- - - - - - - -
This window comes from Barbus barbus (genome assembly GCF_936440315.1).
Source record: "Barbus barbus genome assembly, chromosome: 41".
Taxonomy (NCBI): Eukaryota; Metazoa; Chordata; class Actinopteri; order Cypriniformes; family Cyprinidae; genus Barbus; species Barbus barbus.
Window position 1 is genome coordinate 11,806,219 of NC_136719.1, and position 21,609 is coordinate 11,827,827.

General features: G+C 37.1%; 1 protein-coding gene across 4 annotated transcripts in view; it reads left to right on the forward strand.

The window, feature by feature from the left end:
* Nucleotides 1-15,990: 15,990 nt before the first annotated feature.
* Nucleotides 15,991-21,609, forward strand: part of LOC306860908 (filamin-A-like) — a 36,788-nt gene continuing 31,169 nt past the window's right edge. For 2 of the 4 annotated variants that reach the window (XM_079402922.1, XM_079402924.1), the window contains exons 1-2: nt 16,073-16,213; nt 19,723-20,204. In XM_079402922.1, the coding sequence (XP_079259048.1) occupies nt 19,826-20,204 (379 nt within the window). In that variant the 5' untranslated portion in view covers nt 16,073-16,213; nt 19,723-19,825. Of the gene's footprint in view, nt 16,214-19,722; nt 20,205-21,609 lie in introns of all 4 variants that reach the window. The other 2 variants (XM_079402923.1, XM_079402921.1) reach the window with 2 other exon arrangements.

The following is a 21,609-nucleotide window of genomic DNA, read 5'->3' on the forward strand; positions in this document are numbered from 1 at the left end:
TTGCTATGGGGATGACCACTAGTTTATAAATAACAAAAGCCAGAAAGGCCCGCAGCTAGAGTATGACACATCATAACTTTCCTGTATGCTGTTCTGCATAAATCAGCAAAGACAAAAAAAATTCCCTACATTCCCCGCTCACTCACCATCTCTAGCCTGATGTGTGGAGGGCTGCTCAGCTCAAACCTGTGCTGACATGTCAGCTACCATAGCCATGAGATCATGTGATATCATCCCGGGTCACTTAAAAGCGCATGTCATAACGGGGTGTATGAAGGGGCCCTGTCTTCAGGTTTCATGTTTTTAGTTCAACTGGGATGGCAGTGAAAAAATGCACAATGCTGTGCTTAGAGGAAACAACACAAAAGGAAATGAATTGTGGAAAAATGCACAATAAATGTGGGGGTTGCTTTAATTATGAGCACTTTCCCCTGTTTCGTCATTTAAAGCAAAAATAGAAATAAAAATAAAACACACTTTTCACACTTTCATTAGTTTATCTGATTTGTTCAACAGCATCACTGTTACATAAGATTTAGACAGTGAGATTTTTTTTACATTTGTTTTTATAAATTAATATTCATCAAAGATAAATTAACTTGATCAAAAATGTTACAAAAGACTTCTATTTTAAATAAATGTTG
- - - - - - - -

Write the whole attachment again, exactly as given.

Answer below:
This window comes from Barbus barbus (genome assembly GCF_936440315.1).
Source record: "Barbus barbus genome assembly, chromosome: 41".
Taxonomy (NCBI): Eukaryota; Metazoa; Chordata; class Actinopteri; order Cypriniformes; family Cyprinidae; genus Barbus; species Barbus barbus.
Window position 1 is genome coordinate 11,806,219 of NC_136719.1, and position 21,609 is coordinate 11,827,827.

General features: G+C 37.1%; 1 protein-coding gene across 4 annotated transcripts in view; it reads left to right on the forward strand.

The window, feature by feature from the left end:
* Nucleotides 1-15,990: 15,990 nt before the first annotated feature.
* Nucleotides 15,991-21,609, forward strand: part of LOC306860908 (filamin-A-like) — a 36,788-nt gene continuing 31,169 nt past the window's right edge. For 2 of the 4 annotated variants that reach the window (XM_079402922.1, XM_079402924.1), the window contains exons 1-2: nt 16,073-16,213; nt 19,723-20,204. In XM_079402922.1, the coding sequence (XP_079259048.1) occupies nt 19,826-20,204 (379 nt within the window). In that variant the 5' untranslated portion in view covers nt 16,073-16,213; nt 19,723-19,825. Of the gene's footprint in view, nt 16,214-19,722; nt 20,205-21,609 lie in introns of all 4 variants that reach the window. The other 2 variants (XM_079402923.1, XM_079402921.1) reach the window with 2 other exon arrangements.

The following is a 21,609-nucleotide window of genomic DNA, read 5'->3' on the forward strand; positions in this document are numbered from 1 at the left end:
TTGCTATGGGGATGACCACTAGTTTATAAATAACAAAAGCCAGAAAGGCCCGCAGCTAGAGTATGACACATCATAACTTTCCTGTATGCTGTTCTGCATAAATCAGCAAAGACAAAAAAAATTCCCTACATTCCCCGCTCACTCACCATCTCTAGCCTGATGTGTGGAGGGCTGCTCAGCTCAAACCTGTGCTGACATGTCAGCTACCATAGCCATGAGATCATGTGATATCATCCCGGGTCACTTAAAAGCGCATGTCATAACGGGGTGTATGAAGGGGCCCTGTCTTCAGGTTTCATGTTTTTAGTTCAACTGGGATGGCAGTGAAAAAATGCACAATGCTGTGCTTAGAGGAAACAACACAAAAGGAAATGAATTGTGGAAAAATGCACAATAAATGTGGGGGTTGCTTTAATTATGAGCACTTTCCCCTGTTTCGTCATTTAAAGCAAAAATAGAAATAAAAATAAAACACACTTTTCACACTTTCATTAGTTTATCTGATTTGTTCAACAGCATCACTGTTACATAAGATTTAGACAGTGAGATTTTTTTTACATTTGTTTTTATAAATTAATATTCATCAAAGATAAATTAACTTGATCAAAAATGTTACAAAAGACTTCTATTTTAAATAAATGTTG